Tchaikovsky was born into a family of five brothers and one sister. He began taking piano lessons at age four and showed remarkable talent, eventually surpassing his own teacher’s abilities. By age nine, he exhibited severe nervous problems, not least because of his overly sensitive nature. The following year, he was sent to St. Petersburg to study at the School of Jurisprudence. The loss of his mother in 1854 dealt a crushing blow to the young Tchaikovsky. In 1859, he took a position in the Ministry of Justice, but longed for a career in music, attending concerts and operas at every opportunity. He finally began study in harmony with Zaremba in 1861, and enrolled at the St. Petersburg Conservatory the following year, eventually studying composition with Anton Rubinstein..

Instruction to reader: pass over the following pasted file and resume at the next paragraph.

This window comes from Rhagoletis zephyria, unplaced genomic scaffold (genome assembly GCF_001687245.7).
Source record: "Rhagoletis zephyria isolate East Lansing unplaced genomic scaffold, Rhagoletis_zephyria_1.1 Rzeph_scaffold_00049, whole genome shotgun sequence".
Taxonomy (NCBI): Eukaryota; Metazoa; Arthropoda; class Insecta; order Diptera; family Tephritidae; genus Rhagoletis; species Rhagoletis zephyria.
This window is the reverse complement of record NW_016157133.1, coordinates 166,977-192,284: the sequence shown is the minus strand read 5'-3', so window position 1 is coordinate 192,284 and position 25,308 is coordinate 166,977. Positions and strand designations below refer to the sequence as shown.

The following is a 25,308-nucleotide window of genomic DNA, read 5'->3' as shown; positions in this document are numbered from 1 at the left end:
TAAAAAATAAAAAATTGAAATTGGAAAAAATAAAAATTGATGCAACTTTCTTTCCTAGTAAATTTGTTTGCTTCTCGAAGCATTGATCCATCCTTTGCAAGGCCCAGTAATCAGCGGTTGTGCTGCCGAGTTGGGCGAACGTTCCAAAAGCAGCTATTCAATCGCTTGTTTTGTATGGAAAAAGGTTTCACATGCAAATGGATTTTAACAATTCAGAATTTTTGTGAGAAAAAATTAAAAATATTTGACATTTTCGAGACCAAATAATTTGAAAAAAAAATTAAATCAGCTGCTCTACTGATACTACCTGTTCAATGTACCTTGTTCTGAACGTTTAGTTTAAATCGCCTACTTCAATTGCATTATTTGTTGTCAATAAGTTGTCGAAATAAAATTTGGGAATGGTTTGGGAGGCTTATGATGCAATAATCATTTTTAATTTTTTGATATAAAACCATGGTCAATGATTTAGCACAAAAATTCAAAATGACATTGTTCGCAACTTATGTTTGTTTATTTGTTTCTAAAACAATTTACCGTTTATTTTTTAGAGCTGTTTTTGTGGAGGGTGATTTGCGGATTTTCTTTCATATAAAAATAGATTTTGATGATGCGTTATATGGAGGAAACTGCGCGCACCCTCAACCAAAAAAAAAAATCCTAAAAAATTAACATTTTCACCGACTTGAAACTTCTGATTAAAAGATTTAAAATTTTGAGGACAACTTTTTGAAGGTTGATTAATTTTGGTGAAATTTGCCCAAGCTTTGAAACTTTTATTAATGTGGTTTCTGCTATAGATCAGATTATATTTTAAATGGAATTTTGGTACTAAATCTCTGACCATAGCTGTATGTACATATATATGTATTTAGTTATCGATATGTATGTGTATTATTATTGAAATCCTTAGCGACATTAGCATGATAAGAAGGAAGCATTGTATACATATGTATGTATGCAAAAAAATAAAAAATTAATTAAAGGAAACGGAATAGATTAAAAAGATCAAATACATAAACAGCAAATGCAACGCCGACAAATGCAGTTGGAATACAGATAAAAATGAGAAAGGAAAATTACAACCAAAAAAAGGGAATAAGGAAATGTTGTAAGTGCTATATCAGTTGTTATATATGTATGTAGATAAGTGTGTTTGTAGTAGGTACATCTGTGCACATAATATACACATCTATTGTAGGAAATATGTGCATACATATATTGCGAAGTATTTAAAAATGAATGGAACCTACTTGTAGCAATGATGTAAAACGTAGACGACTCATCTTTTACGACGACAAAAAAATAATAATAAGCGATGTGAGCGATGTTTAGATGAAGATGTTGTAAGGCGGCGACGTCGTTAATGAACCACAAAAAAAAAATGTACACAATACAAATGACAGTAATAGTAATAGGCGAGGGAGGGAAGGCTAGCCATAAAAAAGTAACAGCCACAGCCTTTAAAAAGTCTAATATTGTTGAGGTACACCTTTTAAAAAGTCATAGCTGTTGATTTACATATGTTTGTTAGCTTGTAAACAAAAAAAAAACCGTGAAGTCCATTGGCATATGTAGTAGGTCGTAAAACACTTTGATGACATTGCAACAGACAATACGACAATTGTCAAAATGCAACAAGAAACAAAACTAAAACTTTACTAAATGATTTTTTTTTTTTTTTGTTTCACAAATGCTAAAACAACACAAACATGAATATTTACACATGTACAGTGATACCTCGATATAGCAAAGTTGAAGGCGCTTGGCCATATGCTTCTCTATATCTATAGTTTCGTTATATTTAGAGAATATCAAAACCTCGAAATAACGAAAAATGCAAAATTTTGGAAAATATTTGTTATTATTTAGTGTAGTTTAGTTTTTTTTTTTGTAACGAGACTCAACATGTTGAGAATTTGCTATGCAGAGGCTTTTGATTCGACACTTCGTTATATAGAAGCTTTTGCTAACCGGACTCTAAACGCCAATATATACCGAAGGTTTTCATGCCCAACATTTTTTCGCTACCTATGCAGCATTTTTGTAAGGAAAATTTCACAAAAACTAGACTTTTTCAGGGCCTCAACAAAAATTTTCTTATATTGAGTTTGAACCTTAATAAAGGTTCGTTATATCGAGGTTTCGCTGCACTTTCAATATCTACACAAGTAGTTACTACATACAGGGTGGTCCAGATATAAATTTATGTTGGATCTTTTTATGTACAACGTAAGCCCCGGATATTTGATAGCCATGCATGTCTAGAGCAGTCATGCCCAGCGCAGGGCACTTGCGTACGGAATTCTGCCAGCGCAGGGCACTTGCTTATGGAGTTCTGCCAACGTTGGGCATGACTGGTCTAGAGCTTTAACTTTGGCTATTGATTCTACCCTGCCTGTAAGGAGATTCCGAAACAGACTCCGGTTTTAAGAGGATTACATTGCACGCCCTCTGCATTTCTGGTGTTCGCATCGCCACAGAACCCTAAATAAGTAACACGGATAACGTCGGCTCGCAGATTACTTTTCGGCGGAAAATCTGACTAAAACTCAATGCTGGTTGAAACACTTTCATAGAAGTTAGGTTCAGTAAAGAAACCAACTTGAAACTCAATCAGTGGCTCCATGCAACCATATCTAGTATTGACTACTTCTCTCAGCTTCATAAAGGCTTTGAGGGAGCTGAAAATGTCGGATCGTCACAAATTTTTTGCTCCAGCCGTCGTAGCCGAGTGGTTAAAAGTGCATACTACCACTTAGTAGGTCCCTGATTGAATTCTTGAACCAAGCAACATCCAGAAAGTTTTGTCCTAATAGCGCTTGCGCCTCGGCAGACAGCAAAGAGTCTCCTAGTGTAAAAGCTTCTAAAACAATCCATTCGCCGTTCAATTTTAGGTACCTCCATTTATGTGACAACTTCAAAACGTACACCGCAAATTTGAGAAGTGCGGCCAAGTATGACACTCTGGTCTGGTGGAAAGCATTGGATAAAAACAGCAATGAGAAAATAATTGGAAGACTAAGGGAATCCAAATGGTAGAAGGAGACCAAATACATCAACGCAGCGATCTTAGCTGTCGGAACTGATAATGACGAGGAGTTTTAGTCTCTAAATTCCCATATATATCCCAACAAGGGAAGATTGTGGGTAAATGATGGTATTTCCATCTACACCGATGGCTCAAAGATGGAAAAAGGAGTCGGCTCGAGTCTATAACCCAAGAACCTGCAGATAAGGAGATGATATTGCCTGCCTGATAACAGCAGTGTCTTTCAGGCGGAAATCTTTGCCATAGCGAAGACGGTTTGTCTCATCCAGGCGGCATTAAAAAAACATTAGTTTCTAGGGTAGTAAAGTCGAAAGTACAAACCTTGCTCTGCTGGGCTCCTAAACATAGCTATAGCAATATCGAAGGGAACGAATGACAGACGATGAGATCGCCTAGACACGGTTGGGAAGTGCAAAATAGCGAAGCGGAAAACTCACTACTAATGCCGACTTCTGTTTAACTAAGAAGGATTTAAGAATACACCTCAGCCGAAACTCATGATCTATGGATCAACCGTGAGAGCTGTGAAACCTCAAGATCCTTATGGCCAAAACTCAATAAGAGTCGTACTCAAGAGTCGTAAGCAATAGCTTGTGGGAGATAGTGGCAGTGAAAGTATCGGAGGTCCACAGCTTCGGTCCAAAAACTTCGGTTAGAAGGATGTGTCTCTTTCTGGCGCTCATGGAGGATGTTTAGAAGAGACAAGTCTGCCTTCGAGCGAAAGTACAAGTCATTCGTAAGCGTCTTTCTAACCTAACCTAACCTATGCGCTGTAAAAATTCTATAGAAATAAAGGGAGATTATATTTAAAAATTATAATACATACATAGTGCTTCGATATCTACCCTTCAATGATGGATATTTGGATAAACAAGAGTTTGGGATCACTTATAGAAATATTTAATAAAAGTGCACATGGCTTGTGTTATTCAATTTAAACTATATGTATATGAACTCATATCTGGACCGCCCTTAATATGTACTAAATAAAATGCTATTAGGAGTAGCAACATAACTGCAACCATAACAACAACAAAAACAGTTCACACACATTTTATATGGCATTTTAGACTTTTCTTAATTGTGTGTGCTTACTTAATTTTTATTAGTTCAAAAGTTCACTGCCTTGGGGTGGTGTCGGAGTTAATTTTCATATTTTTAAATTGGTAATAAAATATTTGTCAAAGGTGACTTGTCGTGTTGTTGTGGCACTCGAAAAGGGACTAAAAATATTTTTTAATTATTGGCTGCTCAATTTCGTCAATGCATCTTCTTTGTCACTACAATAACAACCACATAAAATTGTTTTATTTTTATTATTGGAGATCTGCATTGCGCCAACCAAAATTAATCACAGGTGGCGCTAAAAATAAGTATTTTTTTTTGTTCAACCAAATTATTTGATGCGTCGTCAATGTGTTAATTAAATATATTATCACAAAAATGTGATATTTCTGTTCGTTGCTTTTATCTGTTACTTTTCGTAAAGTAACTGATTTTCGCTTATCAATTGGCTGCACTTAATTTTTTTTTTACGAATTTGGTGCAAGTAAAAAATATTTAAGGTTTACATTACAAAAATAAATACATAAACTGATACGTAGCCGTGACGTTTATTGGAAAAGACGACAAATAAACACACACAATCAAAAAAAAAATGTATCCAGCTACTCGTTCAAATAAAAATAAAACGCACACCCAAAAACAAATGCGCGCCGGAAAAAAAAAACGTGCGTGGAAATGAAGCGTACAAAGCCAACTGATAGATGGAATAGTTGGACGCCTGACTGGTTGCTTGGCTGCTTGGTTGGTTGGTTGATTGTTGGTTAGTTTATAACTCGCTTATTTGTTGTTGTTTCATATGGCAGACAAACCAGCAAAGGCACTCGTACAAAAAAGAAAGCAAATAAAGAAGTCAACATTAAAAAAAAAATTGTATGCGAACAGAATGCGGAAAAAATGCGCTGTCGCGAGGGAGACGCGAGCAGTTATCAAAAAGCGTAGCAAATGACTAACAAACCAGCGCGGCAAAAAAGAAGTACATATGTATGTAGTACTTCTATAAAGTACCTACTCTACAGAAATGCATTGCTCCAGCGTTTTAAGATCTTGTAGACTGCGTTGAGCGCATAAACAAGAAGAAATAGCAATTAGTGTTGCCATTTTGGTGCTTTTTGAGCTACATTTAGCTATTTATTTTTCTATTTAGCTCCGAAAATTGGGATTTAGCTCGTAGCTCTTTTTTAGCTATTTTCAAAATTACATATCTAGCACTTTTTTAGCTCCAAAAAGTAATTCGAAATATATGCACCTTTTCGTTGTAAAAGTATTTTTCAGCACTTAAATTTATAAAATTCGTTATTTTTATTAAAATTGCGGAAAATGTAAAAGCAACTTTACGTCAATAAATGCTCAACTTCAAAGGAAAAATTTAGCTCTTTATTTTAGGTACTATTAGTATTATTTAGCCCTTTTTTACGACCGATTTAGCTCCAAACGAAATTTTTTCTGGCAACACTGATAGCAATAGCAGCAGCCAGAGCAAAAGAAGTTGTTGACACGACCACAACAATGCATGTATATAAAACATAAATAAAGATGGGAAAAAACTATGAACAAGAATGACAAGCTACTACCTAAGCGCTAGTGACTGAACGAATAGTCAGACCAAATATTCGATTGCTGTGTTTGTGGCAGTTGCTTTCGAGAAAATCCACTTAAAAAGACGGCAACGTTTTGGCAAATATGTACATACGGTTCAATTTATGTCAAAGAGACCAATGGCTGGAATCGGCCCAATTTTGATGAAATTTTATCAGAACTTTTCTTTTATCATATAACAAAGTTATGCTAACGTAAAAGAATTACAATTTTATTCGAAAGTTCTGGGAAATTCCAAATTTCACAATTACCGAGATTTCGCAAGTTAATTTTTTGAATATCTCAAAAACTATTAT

(Source: classicalarchives.com)

greenborschevik:

Girl With a Wooden Box.                                                                                          
Ivan Kulikov, 1912, Russian painter.

greenborschevik:

Girl With a Wooden Box.                                                                                          

Ivan Kulikov, 1912, Russian painter.

sovietpostcards:

One of my favourite postcard sets ever — Leningrad’s Cast Iron Lace (1980). I love everything about it: the fences, the winter, the black and white.

I only sell it because I have another one for myself. :)

buy on etsy

queenrhaenyra:

→ Marie Antoinette + Scenery

Self portraits by Grand Duchess Olga Alexandrovna of Russia. 1920.